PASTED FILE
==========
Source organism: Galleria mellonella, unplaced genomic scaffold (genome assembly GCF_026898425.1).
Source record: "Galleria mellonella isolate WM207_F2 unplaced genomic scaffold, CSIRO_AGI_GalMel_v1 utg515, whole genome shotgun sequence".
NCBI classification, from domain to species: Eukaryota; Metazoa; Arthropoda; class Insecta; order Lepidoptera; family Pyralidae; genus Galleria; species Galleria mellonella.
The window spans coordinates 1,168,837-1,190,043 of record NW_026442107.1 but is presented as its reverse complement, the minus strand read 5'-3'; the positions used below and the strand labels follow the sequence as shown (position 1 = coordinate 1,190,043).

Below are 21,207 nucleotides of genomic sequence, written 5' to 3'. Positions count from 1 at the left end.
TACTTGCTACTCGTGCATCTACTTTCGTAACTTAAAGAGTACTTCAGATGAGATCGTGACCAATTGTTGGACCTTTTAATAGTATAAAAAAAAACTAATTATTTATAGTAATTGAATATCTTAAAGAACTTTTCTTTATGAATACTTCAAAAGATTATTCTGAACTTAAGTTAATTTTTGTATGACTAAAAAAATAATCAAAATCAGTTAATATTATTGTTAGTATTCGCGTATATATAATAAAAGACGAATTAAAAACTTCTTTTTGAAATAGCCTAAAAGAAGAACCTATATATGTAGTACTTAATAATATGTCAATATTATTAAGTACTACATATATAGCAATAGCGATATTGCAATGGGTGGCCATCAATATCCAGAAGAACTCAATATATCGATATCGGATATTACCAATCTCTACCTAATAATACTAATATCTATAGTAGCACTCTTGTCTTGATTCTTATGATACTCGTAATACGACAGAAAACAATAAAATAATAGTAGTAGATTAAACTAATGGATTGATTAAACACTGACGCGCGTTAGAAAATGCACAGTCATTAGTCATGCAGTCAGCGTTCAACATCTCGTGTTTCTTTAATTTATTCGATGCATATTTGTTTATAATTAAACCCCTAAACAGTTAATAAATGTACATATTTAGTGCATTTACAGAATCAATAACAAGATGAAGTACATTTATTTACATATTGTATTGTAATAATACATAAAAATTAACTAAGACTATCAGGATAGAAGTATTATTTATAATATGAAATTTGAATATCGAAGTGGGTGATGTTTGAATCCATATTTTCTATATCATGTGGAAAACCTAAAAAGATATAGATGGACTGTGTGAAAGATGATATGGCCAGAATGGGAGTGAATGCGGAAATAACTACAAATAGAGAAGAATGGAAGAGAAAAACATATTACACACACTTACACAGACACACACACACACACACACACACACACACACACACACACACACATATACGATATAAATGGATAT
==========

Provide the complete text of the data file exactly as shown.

Source organism: Galleria mellonella, unplaced genomic scaffold (genome assembly GCF_026898425.1).
Source record: "Galleria mellonella isolate WM207_F2 unplaced genomic scaffold, CSIRO_AGI_GalMel_v1 utg515, whole genome shotgun sequence".
NCBI classification, from domain to species: Eukaryota; Metazoa; Arthropoda; class Insecta; order Lepidoptera; family Pyralidae; genus Galleria; species Galleria mellonella.
The window spans coordinates 1,168,837-1,190,043 of record NW_026442107.1 but is presented as its reverse complement, the minus strand read 5'-3'; the positions used below and the strand labels follow the sequence as shown (position 1 = coordinate 1,190,043).

Below are 21,207 nucleotides of genomic sequence, written 5' to 3'. Positions count from 1 at the left end.
TACTTGCTACTCGTGCATCTACTTTCGTAACTTAAAGAGTACTTCAGATGAGATCGTGACCAATTGTTGGACCTTTTAATAGTATAAAAAAAAACTAATTATTTATAGTAATTGAATATCTTAAAGAACTTTTCTTTATGAATACTTCAAAAGATTATTCTGAACTTAAGTTAATTTTTGTATGACTAAAAAAATAATCAAAATCAGTTAATATTATTGTTAGTATTCGCGTATATATAATAAAAGACGAATTAAAAACTTCTTTTTGAAATAGCCTAAAAGAAGAACCTATATATGTAGTACTTAATAATATGTCAATATTATTAAGTACTACATATATAGCAATAGCGATATTGCAATGGGTGGCCATCAATATCCAGAAGAACTCAATATATCGATATCGGATATTACCAATCTCTACCTAATAATACTAATATCTATAGTAGCACTCTTGTCTTGATTCTTATGATACTCGTAATACGACAGAAAACAATAAAATAATAGTAGTAGATTAAACTAATGGATTGATTAAACACTGACGCGCGTTAGAAAATGCACAGTCATTAGTCATGCAGTCAGCGTTCAACATCTCGTGTTTCTTTAATTTATTCGATGCATATTTGTTTATAATTAAACCCCTAAACAGTTAATAAATGTACATATTTAGTGCATTTACAGAATCAATAACAAGATGAAGTACATTTATTTACATATTGTATTGTAATAATACATAAAAATTAACTAAGACTATCAGGATAGAAGTATTATTTATAATATGAAATTTGAATATCGAAGTGGGTGATGTTTGAATCCATATTTTCTATATCATGTGGAAAACCTAAAAAGATATAGATGGACTGTGTGAAAGATGATATGGCCAGAATGGGAGTGAATGCGGAAATAACTACAAATAGAGAAGAATGGAAGAGAAAAACATATTACACACACTTACACAGACACACACACACACACACACACACACACACACACACACACACACATATACGATATAAATGGATAT